Richard Norman (below), managing director, Indepth Hygiene Services and vice chairman of the HVCA’s Ventilation Ductwork Group, discusses the new legislation
on fire safety
IT seems appropriate that I should be writing about the new fire safety law, or, to give it its formal title, The Regulatory Reform (Fire Safety) Order 2005, in the Burning Issue column.
Besides loss of life, fire costs UK business millions of pounds each year from damage to property, loss of business, compensation claims and insurance premiums.
All this against a background where there are currently more than 100 pieces of legislation dealing with fire already on the statute book.
From October 1, much of the existing legislation will be replaced by the new fire safety law.
The new law has the teeth that are missing from current legislation. For example, there is currently confusion about who should be responsible for complying with the legislation. As a result, one of the existing requirements to produce a fire risk assessment has invariably gone by default. With the new legislation, however, there are serious penalties for compliance failure.
There will be a legally enforceable requirement for owners, or managers of premises, to appoint a “responsible person or persons” who will have the responsibility to prepare fire risk assessments and to ensure that action is taken to eliminate or, at the very least, minimise any identified risk to building occupants.
Failure to have carried out a fire risk assessment and to have addressed risks will result in criminal liability action against the “responsible person” in the event of a fire causing injury or death to building occupants.
In addition, the fire authorities, which will no longer issue fire certificates, will have the role of “policeman”.
They will have powers to demand sight of fire risk assessments.
While plenty of attention has been traditionally given by premises’ owners and maintenance managers to the installation of fire extinguishers, fire doors, fire escapes and the like, which are primarily intended to aid fire extinction and escape, there have been shortcomings in identifying all potential sources of fire dangers in buildings.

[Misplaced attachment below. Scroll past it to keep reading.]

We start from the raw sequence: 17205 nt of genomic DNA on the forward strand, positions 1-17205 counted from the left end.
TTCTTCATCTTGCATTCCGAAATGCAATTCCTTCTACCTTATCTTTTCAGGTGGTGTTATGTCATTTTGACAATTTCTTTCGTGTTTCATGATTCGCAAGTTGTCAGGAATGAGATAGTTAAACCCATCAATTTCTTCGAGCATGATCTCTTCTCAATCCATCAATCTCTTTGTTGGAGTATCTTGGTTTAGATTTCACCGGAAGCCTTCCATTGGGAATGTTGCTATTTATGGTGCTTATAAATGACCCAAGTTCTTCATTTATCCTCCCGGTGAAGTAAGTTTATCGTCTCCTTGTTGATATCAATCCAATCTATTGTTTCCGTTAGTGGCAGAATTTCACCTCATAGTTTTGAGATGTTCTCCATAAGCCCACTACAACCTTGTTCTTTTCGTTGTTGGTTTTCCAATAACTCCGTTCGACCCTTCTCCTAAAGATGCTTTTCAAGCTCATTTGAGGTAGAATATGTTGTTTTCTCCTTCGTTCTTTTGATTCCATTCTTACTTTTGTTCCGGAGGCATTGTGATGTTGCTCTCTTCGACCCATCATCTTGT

Greasy Ductwork: a real fire hazard but it is out of sight so it could be out of mind
For example, last year Indepth Hygiene’s surveyors visited 464 catering premises where, in nearly 80% of units, no thought had been given to the grease extract ducting behind the kitchen canopies as a potential fire risk area. Yet it is the extract ducting where grease particles created by the cooking operation accumulate to present a very real fire hazard.
The fact that much ventilation ducting is often concealed behind ceilings and walls is no excuse for not including ventilation ducting in the fire risk assessment, whether it be grease extract ducting or general extract and supply.
Even before the new regulations have become law, Indepth Hygiene, which carries out specialist deep cleaning of ventilation systems in accordance with HVCA TR19, has seen a considerable increase in requests for surveys and fire safety reports, which is a service it provides free of charge.
Apart from the importance of ensuring that legal obligations are fulfilled, there is the overlaying consideration of property insurance. In a recent conversation, a senior executive of the UK’s leading property insurer made his views quite clear.
“If there is a fire and it can be proved that the legislation has not been complied with, then claims for compensation would be put at risk”.
So between the rock of legislation and the hard place of property insurance there will be no place to hide for those responsible for buildings and their maintenance.